The BitTorrent community used to think that law enforcement had better things to do than hunt them down, but that all changed in mid-2005, when US-based EliteTorrents was raided by the FBI and ICE. The site had over 130,000 users, and was run by a small number of dedicated staff, including one 19 year-old who recently spoke about the ordeal. He gives a peek inside the first big Torrent bust of what has become an ongoing war on piracy for US law enforcement.
It’s a fact of life: Pirates be pirating. As a defence against having their intellectual properties swiped, cracked and traded online like so many baseball cards, a lot of companies have turned to Digital Right Management; a move that seldom does more than temporarily slow pirates and enrage paying customers. Fortunately, there’s a growing number of non-DRM related options out there for developers and software vendors to explore that’ll stymy piracy while respect the rights of their paying users. Read on for more!
All the fire and brimstone rhetoric following the MegaUpload shutdown makes it seem like there was no legitimate use for the site. Despite that image, thousands of users were using MegaUpload to store and share their own files, which have now been lost. In response, Pirate Parties in several countries are putting together a list of affected users in preparation for a lawsuit against the FBI.
If DRM was a Disney film character, it'd be Scar from The Lion King. It harms innocent folks, lets the riff-raff pillage and plunder as they please, and somehow magically causes widespread deforestation/drought over the course of a couple months. And yet, it's still king of the copy protection jungle – especially where developers like Ubisoft are concerned. So, what's wrong with the world? Paradox Interactive CEO Fred Wester thinks he knows, but that definitely doesn't mean he likes it.
CD Projekt Red has called off its witch hunt for…. pirates, and in an open letter to the community is asking for forgiveness. Just in-case you missed the back story, CD Projekt Red is the development studio behind The Witcher 2, and about one month ago, set off on a campaign to hunt down everyone they suspected of pirating the game. Making pirates cough up cash for stolen software sounds reasonable enough; the real controversy was in the tactics they used to collect. Threatening letters asking for money in exchange for legal immunity might have sounded like a great idea to a bunch of cash strapped PC exclusive developers, however in the real world we often give this strategy a different name, extortion.
Big media isn’t used to losing a fight, but then again this is the Internet we are talking about here. The much despised SOPA censorship bill introduced by Judiciary Chairman Lamar Smith seems to have completely stalled, which according to The Hill is due to a lack of consensus. If you are one of the countless thousands who called your local officials to lodge complaints, sent old fashioned mail, or even just complained in online forums give yourself a pat on the back, somebody heard you.
Bad news for Brits: you too can be punished for violating U.S. copyright law! Richard O'Dwyer, a 23 year old student at Sheffield Hallam University, created the TVShack.net website, which U.S. officials claim linked to illegal movie and TV show files. Not hosted; just linked. Today, the Westminster Magistrates' Court ruled that O’Dwyer could be extradited to the U.S. and brought to trial for copyright infringement.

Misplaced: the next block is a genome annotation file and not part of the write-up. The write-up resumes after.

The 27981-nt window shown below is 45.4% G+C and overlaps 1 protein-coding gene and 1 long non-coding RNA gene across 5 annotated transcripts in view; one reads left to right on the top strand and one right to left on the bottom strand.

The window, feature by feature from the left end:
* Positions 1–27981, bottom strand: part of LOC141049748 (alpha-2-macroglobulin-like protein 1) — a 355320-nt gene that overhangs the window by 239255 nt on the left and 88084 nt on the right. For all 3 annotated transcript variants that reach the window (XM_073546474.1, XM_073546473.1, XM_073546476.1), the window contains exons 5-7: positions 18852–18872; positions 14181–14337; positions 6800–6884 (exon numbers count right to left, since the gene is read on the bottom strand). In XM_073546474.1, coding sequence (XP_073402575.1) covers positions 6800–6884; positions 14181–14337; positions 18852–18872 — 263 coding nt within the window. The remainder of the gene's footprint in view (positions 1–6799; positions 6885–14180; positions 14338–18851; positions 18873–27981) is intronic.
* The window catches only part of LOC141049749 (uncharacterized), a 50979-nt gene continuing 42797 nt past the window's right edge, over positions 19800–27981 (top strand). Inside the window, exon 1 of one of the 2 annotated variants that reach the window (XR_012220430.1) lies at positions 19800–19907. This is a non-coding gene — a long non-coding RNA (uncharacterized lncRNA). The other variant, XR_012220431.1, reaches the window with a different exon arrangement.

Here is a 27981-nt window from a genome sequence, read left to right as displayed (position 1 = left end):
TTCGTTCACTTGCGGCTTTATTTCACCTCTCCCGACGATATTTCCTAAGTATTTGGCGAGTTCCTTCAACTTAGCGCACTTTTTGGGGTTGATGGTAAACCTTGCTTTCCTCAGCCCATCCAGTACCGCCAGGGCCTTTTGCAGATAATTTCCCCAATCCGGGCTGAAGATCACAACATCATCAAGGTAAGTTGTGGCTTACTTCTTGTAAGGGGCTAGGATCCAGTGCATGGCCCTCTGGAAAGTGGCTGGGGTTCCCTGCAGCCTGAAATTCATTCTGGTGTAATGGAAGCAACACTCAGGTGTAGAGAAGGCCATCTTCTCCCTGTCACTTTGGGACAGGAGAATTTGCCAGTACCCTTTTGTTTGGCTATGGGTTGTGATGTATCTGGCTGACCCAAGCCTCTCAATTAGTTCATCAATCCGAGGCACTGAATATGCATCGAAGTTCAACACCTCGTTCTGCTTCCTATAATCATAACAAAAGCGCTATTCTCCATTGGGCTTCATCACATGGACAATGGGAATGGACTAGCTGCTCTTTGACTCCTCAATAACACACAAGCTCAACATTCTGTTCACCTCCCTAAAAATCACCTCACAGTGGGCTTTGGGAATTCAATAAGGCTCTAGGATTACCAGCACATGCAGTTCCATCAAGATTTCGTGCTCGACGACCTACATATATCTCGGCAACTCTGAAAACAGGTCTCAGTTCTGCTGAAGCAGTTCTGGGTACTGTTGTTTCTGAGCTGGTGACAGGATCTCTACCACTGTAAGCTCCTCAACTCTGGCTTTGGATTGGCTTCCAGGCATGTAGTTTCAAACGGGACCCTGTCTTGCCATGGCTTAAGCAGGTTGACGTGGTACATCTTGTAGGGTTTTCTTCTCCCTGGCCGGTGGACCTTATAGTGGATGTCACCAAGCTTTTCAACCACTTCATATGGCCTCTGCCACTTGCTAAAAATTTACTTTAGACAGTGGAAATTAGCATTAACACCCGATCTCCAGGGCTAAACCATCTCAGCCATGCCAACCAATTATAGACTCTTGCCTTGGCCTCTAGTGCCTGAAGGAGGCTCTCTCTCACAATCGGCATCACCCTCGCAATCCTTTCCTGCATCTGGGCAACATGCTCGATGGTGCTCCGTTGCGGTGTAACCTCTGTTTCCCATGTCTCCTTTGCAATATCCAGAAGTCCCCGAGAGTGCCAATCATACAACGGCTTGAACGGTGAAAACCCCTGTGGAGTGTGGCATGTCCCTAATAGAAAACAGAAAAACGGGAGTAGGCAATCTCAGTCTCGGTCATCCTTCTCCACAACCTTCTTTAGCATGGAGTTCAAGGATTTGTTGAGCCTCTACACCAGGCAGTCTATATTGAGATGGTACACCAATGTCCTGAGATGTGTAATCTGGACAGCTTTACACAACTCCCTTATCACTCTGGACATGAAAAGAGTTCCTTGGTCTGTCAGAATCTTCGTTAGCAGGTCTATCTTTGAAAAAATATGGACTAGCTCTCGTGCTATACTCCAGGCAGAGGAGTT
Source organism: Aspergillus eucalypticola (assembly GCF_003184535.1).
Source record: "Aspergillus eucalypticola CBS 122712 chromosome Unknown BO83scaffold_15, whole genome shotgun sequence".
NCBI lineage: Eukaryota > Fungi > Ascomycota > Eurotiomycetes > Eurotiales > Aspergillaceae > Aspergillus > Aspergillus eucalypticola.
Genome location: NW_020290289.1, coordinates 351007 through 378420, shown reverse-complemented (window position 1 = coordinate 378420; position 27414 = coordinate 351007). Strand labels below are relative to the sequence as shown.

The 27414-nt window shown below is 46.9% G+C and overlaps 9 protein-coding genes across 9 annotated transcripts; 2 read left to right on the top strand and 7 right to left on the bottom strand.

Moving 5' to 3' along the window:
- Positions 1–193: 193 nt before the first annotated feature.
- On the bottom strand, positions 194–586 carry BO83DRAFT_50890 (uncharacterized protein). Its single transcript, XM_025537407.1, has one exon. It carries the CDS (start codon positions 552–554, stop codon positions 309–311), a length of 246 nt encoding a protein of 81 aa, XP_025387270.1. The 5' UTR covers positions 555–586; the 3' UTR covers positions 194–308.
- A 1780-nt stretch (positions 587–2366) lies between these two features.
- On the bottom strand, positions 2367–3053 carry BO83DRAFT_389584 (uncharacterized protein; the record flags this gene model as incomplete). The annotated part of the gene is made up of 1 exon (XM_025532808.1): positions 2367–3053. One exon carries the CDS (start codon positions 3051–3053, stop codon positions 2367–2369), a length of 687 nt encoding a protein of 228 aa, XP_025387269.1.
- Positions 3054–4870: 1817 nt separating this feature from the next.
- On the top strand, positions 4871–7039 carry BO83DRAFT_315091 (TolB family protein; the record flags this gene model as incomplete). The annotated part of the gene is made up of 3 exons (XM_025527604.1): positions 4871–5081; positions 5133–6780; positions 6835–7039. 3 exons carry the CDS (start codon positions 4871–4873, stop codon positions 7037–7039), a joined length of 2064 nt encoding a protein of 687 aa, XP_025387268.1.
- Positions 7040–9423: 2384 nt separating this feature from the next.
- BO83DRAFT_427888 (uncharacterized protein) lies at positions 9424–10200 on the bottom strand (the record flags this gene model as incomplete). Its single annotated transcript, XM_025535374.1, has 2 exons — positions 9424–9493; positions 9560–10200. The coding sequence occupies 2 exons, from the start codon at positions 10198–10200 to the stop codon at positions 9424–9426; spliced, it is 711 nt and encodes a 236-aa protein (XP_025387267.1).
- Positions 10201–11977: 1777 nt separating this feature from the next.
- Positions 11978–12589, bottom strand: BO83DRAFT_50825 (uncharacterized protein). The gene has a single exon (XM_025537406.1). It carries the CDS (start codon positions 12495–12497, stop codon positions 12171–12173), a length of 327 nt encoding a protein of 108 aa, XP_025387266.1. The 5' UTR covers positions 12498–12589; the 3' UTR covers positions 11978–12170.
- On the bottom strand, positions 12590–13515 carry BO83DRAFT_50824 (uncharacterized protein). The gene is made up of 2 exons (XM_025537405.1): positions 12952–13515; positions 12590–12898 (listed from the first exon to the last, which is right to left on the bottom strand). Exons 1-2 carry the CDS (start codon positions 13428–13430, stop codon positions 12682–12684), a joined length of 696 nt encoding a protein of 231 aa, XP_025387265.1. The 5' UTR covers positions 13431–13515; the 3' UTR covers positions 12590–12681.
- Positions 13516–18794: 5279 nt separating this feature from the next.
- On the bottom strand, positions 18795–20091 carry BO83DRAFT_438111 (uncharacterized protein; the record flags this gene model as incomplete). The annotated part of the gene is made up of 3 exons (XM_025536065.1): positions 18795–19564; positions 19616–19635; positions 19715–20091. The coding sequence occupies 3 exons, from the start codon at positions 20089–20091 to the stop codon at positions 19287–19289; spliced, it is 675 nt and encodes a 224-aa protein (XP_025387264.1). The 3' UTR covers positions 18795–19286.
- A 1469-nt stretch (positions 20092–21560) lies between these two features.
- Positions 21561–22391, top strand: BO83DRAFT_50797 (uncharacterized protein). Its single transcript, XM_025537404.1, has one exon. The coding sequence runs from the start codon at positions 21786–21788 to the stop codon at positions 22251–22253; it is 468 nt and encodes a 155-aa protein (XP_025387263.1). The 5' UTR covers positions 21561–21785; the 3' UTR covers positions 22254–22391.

The original Crysis didn't exactly give piracy a nanosuit-powered sock to the face, and Crysis 2 doesn't appear to be faring much better. TorrentFreak's annual report pegs the not-quite-as-PC-melting sequel at 3,920,000 downloads. Modern Warfare 3 and Battlefield 3, meanwhile, wouldn't even stop nipping at each other's throats while someone robbed them blind -- coming in at 3,650,000 and 3,510,000 downloads, respectively. And, because even keeping PC gaming as we know it from face-planting and flat-lining isn't worth some brand loyalty, Valve's Portal 2 also made the list with 3,240,000 downloads. Which is all our way of saying: 2012 Mayan dieties, we humbly offer the world's supply of PC pirates in exchange for the continued existence of the rest of, er, existence. Huh, what's that about a swirling abyss of pain and torment? Oh no, you won't hear any objections from us.
The torrent watching website YouHaveDownloaded.com is still astounding us with its hypocrisy-revealing powers. A new search of the site, which tracks IP addresses pulling copyrighted material from a few public BitTorrent trackers, confirms that the U.S. House of Representatives is quite the hotbed of piracy at the same time it’s working to pass the much-maligned Stop Online Piracy Act (SOPA).
PC Gamer, Maximum PC's sister site devoted to, well, PC gamers, posted an interesting piece about CD Projekt RED going after software pirates in Germany and threatening legal action to anyone who refuses the settlement offer. In this day and age of BitTorrent, this is hardly unusual, but what's interesting here is that CD Projeckt RED claims it's able to successfully identify pirates of the game The Witcher 2 with 100 percent accuracy.